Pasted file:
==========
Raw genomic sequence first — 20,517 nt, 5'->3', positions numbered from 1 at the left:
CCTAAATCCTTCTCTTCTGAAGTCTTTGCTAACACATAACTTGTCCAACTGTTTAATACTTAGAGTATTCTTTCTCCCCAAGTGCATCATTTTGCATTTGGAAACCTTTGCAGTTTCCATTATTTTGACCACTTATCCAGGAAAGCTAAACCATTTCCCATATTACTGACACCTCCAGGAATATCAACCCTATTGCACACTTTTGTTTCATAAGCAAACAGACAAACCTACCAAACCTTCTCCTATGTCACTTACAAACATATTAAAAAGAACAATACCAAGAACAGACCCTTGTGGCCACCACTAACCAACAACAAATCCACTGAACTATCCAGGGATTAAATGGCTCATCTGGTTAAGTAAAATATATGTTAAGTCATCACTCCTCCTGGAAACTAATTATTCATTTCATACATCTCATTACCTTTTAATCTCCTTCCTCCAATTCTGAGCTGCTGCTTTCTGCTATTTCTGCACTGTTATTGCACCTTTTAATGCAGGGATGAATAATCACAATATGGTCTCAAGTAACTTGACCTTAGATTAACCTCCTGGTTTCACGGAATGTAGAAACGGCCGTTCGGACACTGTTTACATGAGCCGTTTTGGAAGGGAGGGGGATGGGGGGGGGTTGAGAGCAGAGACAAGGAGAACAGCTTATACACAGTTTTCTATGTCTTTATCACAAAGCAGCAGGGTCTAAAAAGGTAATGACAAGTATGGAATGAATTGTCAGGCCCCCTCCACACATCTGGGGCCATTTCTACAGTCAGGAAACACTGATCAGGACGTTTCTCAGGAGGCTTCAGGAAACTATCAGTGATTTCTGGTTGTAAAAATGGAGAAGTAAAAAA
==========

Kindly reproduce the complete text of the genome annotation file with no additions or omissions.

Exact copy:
Raw genomic sequence first — 20,517 nt, 5'->3', positions numbered from 1 at the left:
CCTAAATCCTTCTCTTCTGAAGTCTTTGCTAACACATAACTTGTCCAACTGTTTAATACTTAGAGTATTCTTTCTCCCCAAGTGCATCATTTTGCATTTGGAAACCTTTGCAGTTTCCATTATTTTGACCACTTATCCAGGAAAGCTAAACCATTTCCCATATTACTGACACCTCCAGGAATATCAACCCTATTGCACACTTTTGTTTCATAAGCAAACAGACAAACCTACCAAACCTTCTCCTATGTCACTTACAAACATATTAAAAAGAACAATACCAAGAACAGACCCTTGTGGCCACCACTAACCAACAACAAATCCACTGAACTATCCAGGGATTAAATGGCTCATCTGGTTAAGTAAAATATATGTTAAGTCATCACTCCTCCTGGAAACTAATTATTCATTTCATACATCTCATTACCTTTTAATCTCCTTCCTCCAATTCTGAGCTGCTGCTTTCTGCTATTTCTGCACTGTTATTGCACCTTTTAATGCAGGGATGAATAATCACAATATGGTCTCAAGTAACTTGACCTTAGATTAACCTCCTGGTTTCACGGAATGTAGAAACGGCCGTTCGGACACTGTTTACATGAGCCGTTTTGGAAGGGAGGGGGATGGGGGGGGGTTGAGAGCAGAGACAAGGAGAACAGCTTATACACAGTTTTCTATGTCTTTATCACAAAGCAGCAGGGTCTAAAAAGGTAATGACAAGTATGGAATGAATTGTCAGGCCCCCTCCACACATCTGGGGCCATTTCTACAGTCAGGAAACACTGATCAGGACGTTTCTCAGGAGGCTTCAGGAAACTATCAGTGATTTCTGGTTGTAAAAATGGAGAAGTAAAAAA